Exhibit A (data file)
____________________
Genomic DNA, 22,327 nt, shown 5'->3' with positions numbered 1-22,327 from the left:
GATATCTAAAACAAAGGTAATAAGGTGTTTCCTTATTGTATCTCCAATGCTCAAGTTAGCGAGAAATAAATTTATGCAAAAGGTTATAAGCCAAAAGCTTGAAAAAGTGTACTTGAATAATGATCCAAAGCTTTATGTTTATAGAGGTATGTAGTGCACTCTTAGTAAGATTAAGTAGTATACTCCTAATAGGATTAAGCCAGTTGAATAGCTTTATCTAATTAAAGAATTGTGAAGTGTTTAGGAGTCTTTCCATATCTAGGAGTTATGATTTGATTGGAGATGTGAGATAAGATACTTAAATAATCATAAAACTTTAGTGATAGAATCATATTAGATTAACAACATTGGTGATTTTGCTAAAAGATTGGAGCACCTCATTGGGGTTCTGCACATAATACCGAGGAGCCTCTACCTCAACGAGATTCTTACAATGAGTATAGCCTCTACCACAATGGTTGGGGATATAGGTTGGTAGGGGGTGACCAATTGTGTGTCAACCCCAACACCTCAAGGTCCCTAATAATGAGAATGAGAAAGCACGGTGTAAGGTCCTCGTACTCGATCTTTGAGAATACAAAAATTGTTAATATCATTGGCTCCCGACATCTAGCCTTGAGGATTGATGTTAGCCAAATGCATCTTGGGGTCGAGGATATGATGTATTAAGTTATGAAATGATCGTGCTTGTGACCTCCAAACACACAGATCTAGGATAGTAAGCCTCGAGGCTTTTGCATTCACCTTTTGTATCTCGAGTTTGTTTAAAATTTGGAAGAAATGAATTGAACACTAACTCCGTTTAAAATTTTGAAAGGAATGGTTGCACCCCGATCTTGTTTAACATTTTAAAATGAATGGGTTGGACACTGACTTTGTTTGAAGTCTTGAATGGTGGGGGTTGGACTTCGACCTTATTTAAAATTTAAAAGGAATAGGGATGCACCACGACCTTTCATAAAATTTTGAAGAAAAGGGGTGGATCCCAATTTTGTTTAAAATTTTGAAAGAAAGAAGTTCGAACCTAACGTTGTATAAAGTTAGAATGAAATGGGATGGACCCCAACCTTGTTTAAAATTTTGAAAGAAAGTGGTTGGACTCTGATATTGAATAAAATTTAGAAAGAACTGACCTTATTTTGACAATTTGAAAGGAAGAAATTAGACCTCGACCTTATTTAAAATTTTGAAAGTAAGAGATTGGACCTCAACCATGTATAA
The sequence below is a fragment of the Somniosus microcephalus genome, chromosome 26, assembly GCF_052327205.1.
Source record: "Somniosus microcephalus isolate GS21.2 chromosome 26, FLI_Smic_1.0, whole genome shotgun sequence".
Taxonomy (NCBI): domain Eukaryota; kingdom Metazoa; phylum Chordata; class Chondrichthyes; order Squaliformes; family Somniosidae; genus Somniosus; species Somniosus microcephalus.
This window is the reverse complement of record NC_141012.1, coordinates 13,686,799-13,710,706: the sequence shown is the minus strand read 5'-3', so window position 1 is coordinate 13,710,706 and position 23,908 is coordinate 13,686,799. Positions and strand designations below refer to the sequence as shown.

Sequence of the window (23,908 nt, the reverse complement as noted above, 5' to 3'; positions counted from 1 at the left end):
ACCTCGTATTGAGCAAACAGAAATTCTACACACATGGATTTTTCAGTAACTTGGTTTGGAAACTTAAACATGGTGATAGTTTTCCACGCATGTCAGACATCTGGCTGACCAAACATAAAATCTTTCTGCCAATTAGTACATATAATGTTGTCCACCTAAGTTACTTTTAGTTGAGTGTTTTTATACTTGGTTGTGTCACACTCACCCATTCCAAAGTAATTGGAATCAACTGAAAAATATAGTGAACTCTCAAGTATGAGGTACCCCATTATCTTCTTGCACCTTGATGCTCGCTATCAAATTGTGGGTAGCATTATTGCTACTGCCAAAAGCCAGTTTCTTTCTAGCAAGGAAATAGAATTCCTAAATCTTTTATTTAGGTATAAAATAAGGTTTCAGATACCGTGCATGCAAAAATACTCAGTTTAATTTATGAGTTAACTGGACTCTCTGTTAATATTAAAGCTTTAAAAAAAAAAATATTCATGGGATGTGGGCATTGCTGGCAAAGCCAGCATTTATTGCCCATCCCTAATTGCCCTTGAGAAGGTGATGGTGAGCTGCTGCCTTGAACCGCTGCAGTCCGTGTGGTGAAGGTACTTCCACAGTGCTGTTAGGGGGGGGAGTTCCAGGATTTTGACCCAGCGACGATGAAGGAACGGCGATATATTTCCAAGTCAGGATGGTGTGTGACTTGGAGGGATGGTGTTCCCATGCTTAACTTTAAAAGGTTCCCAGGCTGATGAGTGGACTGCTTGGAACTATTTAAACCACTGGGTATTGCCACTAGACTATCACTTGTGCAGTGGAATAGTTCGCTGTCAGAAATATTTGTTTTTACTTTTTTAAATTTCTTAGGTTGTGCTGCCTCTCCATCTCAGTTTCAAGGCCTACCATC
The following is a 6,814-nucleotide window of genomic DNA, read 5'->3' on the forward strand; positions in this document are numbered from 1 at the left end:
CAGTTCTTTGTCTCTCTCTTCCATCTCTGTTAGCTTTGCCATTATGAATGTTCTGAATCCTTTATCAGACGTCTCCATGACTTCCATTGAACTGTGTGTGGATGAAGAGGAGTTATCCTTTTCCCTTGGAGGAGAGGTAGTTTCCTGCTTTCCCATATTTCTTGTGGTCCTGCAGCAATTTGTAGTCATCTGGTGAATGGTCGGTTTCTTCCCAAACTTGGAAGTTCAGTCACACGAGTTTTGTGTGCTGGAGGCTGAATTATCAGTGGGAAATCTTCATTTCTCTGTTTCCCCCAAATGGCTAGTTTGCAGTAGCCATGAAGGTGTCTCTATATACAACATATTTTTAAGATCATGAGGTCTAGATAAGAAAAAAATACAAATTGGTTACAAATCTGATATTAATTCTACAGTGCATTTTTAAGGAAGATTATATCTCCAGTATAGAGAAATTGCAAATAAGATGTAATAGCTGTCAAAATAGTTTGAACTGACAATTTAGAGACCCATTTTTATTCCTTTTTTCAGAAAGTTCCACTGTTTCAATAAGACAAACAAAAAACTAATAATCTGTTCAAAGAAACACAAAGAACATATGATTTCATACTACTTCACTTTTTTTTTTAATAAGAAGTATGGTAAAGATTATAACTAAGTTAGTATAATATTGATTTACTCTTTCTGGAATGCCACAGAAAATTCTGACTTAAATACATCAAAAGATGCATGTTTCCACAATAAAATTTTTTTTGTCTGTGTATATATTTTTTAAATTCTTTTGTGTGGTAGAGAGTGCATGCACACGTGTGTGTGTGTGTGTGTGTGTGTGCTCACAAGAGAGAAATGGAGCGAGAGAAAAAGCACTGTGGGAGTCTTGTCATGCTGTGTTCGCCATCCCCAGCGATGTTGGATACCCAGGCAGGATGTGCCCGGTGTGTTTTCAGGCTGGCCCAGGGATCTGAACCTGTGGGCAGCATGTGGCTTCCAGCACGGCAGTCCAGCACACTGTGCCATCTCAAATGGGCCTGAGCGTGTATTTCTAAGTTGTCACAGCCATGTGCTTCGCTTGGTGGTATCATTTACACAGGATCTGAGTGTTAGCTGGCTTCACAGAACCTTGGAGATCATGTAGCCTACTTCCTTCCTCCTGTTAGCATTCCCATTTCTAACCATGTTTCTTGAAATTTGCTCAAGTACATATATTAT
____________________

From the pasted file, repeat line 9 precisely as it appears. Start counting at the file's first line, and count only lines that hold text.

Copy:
The following is a 6,814-nucleotide window of genomic DNA, read 5'->3' on the forward strand; positions in this document are numbered from 1 at the left end: